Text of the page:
Ukraine lost almost 80% of its naval capabilities and infrastructure with the illegal annexation of Crimea, which Moscow has since used as a fundamental center for its operations, for example, in Syria or Libya. Since then, says Orysia Lutsevych, researcher and director of the Chatham House Ukraine Forum, it has also dominated the Black Sea, where it also shares waters with three NATO countries (Bulgaria, Turkey and Romania). “Russia has much more military capability and dominance in the air, which is key. This assistance from Western partners can help inflict a higher cost on Russia in the event of an invasion, slow down the process and even deter it,” says Lutsevych, “but it also has an important symbolic component for Putin, who must perceive that the West does not realize given up on Ukraine.”
While the United States and the United Kingdom announce arms deliveries to Ukraine, the German government remains firm in its refusal to export weapons, to the despair of the Ukrainian authorities, who ask it to reconsider its position. Ukraine’s anger with Germany is also due to the fact that Olaf Scholz’s government is blocking the shipment of weapons to Kiev even through third countries. As published on Friday Wall Street Journal, Berlin has vetoed the shipment from Estonia of weapons of German origin by not issuing the necessary permits for it.
The Ukrainian government has criticized Germany for the veto, although it hopes to redirect the matter. “We are disappointed by Germany’s continued refusal to authorize the delivery of defensive weapons to Ukraine, especially in the current situation,” Ukrainian Foreign Minister Dmytro Kuleba told the German newspaper. world on Sunday.
Germany has had a very restrictive arms export policy for years, which in principle does not allow the delivery of lethal weapons to conflict zones. This decision, also included in the coalition agreement between Social Democrats, Greens and Liberals, has a historic dimension, as the German Foreign Minister, Annalena Baerbock, recalled last week. The German invasion of the Soviet Union during World War II, which caused millions of Russian victims, is still very present in the collective imagination.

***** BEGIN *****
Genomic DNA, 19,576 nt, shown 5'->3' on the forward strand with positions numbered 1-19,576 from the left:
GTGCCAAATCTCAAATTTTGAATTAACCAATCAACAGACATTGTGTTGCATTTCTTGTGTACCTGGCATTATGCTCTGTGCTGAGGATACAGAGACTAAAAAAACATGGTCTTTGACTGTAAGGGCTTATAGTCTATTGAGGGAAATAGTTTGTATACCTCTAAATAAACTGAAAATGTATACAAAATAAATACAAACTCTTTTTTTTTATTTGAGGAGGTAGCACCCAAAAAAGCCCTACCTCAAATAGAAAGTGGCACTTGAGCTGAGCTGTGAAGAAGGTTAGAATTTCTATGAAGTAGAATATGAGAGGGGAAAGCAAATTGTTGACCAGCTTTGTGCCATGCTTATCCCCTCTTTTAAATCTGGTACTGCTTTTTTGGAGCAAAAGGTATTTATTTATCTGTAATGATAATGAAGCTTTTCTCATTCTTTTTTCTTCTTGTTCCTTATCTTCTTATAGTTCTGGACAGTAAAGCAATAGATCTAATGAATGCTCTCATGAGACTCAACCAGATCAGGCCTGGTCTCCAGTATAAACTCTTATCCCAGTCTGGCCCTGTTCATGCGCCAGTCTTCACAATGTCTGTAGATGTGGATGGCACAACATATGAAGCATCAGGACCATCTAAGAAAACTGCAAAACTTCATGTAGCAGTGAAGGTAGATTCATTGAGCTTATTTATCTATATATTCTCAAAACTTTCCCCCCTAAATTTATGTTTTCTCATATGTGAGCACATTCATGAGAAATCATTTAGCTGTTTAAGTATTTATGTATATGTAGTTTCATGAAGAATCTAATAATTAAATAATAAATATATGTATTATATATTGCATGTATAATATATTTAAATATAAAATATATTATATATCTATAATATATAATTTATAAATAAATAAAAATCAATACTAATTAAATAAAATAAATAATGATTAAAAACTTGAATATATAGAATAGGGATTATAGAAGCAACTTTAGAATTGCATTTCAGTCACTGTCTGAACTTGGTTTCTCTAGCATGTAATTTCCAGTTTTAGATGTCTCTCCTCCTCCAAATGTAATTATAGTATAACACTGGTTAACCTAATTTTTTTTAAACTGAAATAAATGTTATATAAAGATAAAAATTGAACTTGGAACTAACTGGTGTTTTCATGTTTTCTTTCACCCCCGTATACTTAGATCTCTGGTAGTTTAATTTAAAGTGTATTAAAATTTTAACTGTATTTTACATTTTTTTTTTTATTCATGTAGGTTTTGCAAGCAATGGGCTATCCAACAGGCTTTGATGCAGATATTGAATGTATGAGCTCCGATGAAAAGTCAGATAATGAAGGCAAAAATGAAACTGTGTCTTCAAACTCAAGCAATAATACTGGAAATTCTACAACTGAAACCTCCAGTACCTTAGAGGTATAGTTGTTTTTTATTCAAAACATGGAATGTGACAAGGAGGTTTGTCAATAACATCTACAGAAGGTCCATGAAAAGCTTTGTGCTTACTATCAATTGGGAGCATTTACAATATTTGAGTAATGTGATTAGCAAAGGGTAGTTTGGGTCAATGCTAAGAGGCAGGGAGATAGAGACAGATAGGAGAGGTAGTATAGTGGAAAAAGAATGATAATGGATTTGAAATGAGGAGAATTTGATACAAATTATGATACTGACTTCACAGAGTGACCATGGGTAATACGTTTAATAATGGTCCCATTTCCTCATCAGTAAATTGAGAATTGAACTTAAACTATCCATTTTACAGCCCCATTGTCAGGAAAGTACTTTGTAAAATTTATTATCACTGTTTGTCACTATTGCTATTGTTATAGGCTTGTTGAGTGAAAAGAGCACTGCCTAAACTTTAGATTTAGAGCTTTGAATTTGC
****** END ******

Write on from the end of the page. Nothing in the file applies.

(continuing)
In Ukraine, anger has also spread after learning of the controversial statements by the head of the Navy, Vice Admiral Kay-Achim Schönbach, who said he was in favor of giving Vladimir Putin the respect he “deserves” and was in favor of an alliance with Russia against Russia. China. This pro-Russian sentiment is not a rarity in Germany, quite the opposite, manifested without going any further in the presence of high-level politicians on the boards of large Russian corporations. Former Chancellor Gerhard Schröder at Gazprom is perhaps the most paradigmatic example. In recent years, both countries have established a strategic partnership that is highly focused on energy and trade. Conservative politicians, such as the leader of the Bavarian CSU, Markus Söder, have spoken out these days against approving harsh sanctions against Russia and the chancellor himself, Olaf Scholz, spoke of “prudence” when designing the sanctions.
Berlin is one of the world’s largest arms exporters, behind only the United States, Russia and France. Last year, thanks to the approval in the last days of Angela Merkel’s mandate of several agreements worth 5,000 million euros, exports reached a record figure. In total, Germany sold more than 9,000 million in weapons, according to data from the Ministry of Economy. The main recipient is Egypt, despite intensifying criticism for human rights violations and for its participation in the conflicts in Yemen and Syria.
The Secretary General of NATO, Jens Stoltenberg, had to acknowledge last week in Berlin that there are different positions among the NATO member states regarding the shipment of weapons: “NATO supports Ukraine, we support it in practice from the point of view of from a political point of view, and we support its defense institutions, for example with the training and improvement of the capabilities of its Navy”. At his side, Olaf Scholz once again recalled that Germany has “a clear principle” on arms sales: “We do not export lethal weapons and that has not changed,” he assured.
Faced with pressure from Ukraine, the German government is responding for the time being with other types of aid, such as a field hospital that it will install next month. Defense Minister Christine Lambrecht announced in an interview on Saturday that 5.3 million euros will be allocated to finance it. Hospitals of the Bundeswehr (German Armed Forces) are already treating critically wounded Ukrainian soldiers. Lambrecht insisted on the message that all members of Scholz’s new tripartite government are giving: “The supply of weapons would not be useful at this time.”